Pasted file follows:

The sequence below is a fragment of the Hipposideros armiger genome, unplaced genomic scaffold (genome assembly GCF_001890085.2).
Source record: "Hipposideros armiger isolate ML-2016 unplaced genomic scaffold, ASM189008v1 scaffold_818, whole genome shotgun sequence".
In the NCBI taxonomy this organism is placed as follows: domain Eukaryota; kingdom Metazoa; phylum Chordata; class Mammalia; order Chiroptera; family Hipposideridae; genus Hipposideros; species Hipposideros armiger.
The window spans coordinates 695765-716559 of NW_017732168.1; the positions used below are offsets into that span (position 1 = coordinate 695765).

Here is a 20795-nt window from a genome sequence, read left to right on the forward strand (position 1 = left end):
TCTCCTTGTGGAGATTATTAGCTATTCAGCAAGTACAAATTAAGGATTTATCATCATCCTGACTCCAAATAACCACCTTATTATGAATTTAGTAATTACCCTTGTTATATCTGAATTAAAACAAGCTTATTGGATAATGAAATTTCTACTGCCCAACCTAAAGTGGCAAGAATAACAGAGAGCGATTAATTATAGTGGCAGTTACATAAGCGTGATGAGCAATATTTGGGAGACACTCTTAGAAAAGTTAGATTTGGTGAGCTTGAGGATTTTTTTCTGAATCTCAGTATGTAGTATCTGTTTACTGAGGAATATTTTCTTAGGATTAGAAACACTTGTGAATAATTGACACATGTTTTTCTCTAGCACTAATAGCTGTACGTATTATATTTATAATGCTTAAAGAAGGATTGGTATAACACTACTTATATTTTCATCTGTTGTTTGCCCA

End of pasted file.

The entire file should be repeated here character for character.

The sequence below is a fragment of the Hipposideros armiger genome, unplaced genomic scaffold (genome assembly GCF_001890085.2).
Source record: "Hipposideros armiger isolate ML-2016 unplaced genomic scaffold, ASM189008v1 scaffold_818, whole genome shotgun sequence".
In the NCBI taxonomy this organism is placed as follows: domain Eukaryota; kingdom Metazoa; phylum Chordata; class Mammalia; order Chiroptera; family Hipposideridae; genus Hipposideros; species Hipposideros armiger.
The window spans coordinates 695765-716559 of NW_017732168.1; the positions used below are offsets into that span (position 1 = coordinate 695765).

Here is a 20795-nt window from a genome sequence, read left to right on the forward strand (position 1 = left end):
TCTCCTTGTGGAGATTATTAGCTATTCAGCAAGTACAAATTAAGGATTTATCATCATCCTGACTCCAAATAACCACCTTATTATGAATTTAGTAATTACCCTTGTTATATCTGAATTAAAACAAGCTTATTGGATAATGAAATTTCTACTGCCCAACCTAAAGTGGCAAGAATAACAGAGAGCGATTAATTATAGTGGCAGTTACATAAGCGTGATGAGCAATATTTGGGAGACACTCTTAGAAAAGTTAGATTTGGTGAGCTTGAGGATTTTTTTCTGAATCTCAGTATGTAGTATCTGTTTACTGAGGAATATTTTCTTAGGATTAGAAACACTTGTGAATAATTGACACATGTTTTTCTCTAGCACTAATAGCTGTACGTATTATATTTATAATGCTTAAAGAAGGATTGGTATAACACTACTTATATTTTCATCTGTTGTTTGCCCA